Cuts to NSW Independent school funding imminent

A bill slashing funding to Independent schools could be tabled before the end of the year. James O’Doherty reports

A bill slashing funding to Independent schools could be tabled before the end of the year. James O’Doherty reports

The NSW Government is under fire for proposed cuts to Independent school funding, after Education Minister Adrian Piccoli announced $67 million could be stripped from Independent and Catholic schools.

In a statement on Monday, Mr Piccoli said “no decision has been made about how savings will be achieved in the education portfolio”.

But Honi Soit has learned that proposals to cut funding have been discussed in cabinet. Sources say Mr Piccoli is likely to be preparing to bring an amendment bill to the House, probably before the end of the year.

The move has the potential to split the party, with some Liberal MPs saying they will cross the floor to vote against the cuts.

Dr Geoff Newcombe, executive director of the Association of Independent Schools, confirmed Catholic and Independent school representatives had been told by Mr Piccoli the funding restructure was indeed to go ahead.

He said independent schools are set to lose twice as much funding as Catholic schools thanks to the funding cutbacks.

Chair of the Association of Heads of Independent Schools Dr John Collier said any cuts to Independent school funding would flow on to affect Government schools.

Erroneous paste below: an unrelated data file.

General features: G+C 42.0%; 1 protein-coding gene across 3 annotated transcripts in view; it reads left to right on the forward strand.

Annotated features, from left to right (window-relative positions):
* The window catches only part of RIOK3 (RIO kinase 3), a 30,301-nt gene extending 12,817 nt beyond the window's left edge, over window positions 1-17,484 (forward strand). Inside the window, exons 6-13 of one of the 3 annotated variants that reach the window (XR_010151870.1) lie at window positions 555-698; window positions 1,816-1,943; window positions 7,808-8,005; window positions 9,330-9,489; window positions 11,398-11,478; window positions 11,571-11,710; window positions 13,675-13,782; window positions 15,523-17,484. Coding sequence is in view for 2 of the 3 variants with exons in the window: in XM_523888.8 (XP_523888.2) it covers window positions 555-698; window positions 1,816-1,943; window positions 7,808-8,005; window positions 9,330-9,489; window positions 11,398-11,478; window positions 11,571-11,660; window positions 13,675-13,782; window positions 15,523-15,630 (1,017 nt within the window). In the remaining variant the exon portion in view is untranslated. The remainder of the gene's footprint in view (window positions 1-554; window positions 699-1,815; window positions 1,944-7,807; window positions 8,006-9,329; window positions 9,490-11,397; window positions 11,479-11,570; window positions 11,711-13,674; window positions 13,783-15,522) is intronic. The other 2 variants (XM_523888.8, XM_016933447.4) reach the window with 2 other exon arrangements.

“Many parents will withdraw their children from Independent schools and send them to government schools,” Dr Collier said in a joint-letter to Mr Piccoli and Premier Barry O’Farrell.

Under current funding arrangements, Independent schools receive about 25 per cent of the funding allocated to those in government schools per student.

Dr Collier said contrary to popular belief, most Independent schools don’t have the money to absorb these cuts.

“Many parents live on the cusp, scraping money together to send their children to low-fee Independent schools,” Dr Collier told Honi.

He said these schools would be facing fee increases of up to 20 per cent.

As fee increases push students to the public sector, these proposed cuts could end up costing the NSW Government more than they aim to save by the cuts.

“This could save the government some money in the short term but end up costing it a lot more,” said Stephen Grieve, President of the NSW Parents’ Council.

The government pays more per student in public education, so an increase to public school admissions would cost the government more than they would save.

It is understood there is palpable concern in the Liberal caucus that a Nationals MP has been given such free reign over education funding.

Honi has been told Cardinal George Pell met with the Premier and federal Opposition Leader Tony Abbott, both Catholics, to raise concern with the proposal.

Cabinet was scheduled to have a regular meeting on Monday afternoon, after Honi Soit went to print. It was not known whether the issue would be discussed again.

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